Black money trail: Use of tax agreement with Germany deniedFebruary 9th, 2011 - 9:30 pm ICT by IANS
New Delhi, Feb 9 (IANS) The government Wednesday told the Supreme Court that it did not use a taxation agreement with Germany to seek information on Indians who have parked their black money in LGT Bank in Europe.The government denied the allegation that its intentions were malafide in seeking information from Germany on Indian account holders in LGT Bank in Liechtenstein, a small independent principality (monarchy) in Europe which is not a part of Germany.
India has a Double Taxation Avoidance Agreement (DTAA) with Germany. The agreement deals with the avoidance of taxation on the same transaction in both countries.
The contention that the “government had malafide intention in seeking the information from the German government under the DTAA is misconceived and contrary to the record,” said an affidavit filed by Finance Ministry Joint Secretary Anoop Kumar Srivastava.
The government affidavit maintained silence on the names of people who have illegally stashed away huge amounts of money in foreign banks located in tax havens.
The 18-page affidavit mentioned all mundane details but refrained from naming the names and addressing the issue of bringing back the black money that has been parked in banks outside the country.
“It is submitted while seeking information relating to the Indians in LGT Bank from the German authorities, pursuant to media reports, the CBDT (Central Board of Direct Taxes) did not do so under the DTAA,” said the affidavit.
The affidavit said that the “request was not made under the DTAA by the central government but the response by Germany was in terms of the DTAA being the legal framework for exchange of information.”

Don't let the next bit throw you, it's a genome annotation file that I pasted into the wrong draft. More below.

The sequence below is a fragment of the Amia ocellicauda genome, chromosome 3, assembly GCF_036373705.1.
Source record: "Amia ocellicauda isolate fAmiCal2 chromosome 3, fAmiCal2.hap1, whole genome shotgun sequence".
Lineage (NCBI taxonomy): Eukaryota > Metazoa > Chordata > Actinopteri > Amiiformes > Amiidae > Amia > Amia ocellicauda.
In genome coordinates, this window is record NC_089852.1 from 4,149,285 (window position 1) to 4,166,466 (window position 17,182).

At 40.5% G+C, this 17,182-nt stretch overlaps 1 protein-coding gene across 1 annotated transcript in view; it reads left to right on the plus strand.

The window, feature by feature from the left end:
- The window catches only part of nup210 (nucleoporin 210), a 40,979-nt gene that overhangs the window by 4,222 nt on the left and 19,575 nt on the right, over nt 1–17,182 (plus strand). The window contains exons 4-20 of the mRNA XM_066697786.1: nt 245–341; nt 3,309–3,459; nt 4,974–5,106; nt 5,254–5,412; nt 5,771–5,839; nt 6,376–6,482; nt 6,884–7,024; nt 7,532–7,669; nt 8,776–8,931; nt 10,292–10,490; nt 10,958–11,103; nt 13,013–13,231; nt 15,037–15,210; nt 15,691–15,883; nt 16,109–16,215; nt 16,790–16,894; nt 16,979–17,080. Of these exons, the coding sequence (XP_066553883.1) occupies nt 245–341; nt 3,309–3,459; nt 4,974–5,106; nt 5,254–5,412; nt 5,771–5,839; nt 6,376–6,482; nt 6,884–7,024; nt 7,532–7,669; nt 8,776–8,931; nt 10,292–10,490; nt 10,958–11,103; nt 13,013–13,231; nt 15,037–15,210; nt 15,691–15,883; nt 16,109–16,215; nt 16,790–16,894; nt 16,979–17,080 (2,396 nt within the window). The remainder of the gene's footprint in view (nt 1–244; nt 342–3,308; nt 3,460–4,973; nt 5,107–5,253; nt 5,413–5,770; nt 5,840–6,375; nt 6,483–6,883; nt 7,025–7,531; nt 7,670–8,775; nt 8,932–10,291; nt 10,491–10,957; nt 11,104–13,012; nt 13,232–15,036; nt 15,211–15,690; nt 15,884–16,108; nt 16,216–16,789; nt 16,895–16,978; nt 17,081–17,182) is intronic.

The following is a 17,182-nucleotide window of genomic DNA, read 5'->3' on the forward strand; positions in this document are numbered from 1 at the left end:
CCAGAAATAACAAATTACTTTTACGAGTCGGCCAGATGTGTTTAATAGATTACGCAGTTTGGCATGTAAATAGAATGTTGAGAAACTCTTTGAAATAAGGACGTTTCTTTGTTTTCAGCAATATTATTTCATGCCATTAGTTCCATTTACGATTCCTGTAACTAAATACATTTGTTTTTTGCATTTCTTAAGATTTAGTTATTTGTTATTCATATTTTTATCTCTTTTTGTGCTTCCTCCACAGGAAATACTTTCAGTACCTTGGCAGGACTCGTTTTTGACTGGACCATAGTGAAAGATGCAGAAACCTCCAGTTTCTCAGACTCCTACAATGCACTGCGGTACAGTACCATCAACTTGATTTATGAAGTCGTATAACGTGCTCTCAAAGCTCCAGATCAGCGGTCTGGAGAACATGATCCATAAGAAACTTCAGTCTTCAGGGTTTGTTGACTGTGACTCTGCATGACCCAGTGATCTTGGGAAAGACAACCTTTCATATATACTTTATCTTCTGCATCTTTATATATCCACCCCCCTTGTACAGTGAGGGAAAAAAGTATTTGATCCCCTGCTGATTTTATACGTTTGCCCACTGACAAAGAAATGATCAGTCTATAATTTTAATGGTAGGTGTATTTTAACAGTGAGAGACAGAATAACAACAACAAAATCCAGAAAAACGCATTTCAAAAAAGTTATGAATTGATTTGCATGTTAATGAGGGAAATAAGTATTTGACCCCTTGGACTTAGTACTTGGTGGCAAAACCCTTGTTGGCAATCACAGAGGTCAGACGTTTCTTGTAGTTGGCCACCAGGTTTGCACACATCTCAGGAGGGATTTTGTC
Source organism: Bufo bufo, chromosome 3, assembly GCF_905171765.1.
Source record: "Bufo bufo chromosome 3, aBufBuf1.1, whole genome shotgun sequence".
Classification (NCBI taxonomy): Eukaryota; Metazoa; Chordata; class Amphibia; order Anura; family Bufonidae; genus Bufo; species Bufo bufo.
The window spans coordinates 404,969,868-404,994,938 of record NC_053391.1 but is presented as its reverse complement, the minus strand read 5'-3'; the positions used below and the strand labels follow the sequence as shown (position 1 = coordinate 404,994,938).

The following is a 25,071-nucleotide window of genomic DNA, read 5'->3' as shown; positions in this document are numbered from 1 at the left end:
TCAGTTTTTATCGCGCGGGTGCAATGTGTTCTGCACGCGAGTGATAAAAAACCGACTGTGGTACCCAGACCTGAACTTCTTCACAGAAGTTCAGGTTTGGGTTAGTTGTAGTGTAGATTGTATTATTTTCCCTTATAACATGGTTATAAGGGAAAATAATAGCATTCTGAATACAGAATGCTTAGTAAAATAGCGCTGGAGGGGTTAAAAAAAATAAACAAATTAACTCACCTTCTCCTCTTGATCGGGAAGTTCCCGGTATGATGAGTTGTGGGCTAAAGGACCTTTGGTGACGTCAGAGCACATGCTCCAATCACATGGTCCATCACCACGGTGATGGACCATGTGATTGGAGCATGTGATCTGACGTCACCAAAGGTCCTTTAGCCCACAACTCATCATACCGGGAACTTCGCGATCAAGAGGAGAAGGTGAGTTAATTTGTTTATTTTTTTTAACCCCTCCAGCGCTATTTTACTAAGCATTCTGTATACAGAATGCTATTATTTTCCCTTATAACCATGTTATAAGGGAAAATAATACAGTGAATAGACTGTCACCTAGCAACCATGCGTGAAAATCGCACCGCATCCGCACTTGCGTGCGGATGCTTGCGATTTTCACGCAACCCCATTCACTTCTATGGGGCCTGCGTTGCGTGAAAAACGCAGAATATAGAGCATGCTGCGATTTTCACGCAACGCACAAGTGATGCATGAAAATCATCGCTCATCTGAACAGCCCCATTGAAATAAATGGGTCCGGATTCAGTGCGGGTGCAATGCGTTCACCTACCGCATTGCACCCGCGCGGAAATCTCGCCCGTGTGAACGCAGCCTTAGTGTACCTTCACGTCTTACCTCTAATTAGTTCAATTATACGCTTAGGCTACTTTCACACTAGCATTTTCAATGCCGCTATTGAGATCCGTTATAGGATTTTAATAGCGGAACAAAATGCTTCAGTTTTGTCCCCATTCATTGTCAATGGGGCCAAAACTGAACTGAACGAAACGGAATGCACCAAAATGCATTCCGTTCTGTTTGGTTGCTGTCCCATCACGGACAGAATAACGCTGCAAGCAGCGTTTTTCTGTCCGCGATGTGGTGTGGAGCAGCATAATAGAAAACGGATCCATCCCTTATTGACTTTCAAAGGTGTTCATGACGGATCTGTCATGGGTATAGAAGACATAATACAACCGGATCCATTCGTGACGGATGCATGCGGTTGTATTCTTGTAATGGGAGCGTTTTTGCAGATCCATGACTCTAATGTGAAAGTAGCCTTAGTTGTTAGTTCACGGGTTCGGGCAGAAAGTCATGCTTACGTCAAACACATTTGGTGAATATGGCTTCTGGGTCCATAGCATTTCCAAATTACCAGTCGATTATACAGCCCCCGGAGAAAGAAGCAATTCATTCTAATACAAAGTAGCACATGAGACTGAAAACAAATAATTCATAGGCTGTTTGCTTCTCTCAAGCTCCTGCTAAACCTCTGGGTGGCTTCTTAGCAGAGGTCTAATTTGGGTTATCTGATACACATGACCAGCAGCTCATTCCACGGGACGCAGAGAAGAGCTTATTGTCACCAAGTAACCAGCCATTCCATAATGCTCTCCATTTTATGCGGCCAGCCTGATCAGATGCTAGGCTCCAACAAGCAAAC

“The German authorities sought to invoke the DTAA for spontaneously sharing the information (with their Indian counterparts),” the affidavit said.
The German authorities obtained the information on the account holders of LGT Bank in Liechtenstein from an employee of the bank.
The government said this in the wake of contention by petitioner and jurist Ram Jethmalani that the German authorities had volunteered to give information on Indian account holders in LGT Bank but the government, instead of directly seeking the information, routed it through the DTAA mechanism.
The affidavit comes on the eve of the hearing by the apex court bench of Justice B. Sudershan Reddy and Justice S.S. Nijjar on Jethmalani’s petition.
He has sought direction to the government to take steps to bring back the money deposited by Indians in foreign banks.
Jethmalani has contended that more than $1 trillion has been kept by Indians in foreign banks.
The central government told the court that it was playing a pro-active role in the global crusade against black money that included transparency in the exchange of information between different countries.
“As a consequence of this initiative and the pressure brought to bear by India, many of the tax havens have now agreed to end banking secrecy,” the affidavit said.
It added that in addition to this, the principle of domestic interest while exchanging information for tax purposes is also being relaxed.
The government referred to various steps that have been taken or were being taken by way of forging international co-operation and putting in place a regulatory framework, included signing DTAAs, for accessing information on stashed away money.
The affidavit said that Global Financial Integrity report has said the “mispricing” (of transactions) accounted for 77.6 percent of the illicit outflow.
It said that the “provision governing transfer pricing are being strictly administered which has helped to check the shifting of profits outside India”.
“In the last 18 months mispricing of Rs.33,784 crore has been detected as against detection of Rs.14,655 crore in the previous four financial years,” the affidavit said, adding that a “substantial awareness has been built towards cross-border transactions.”
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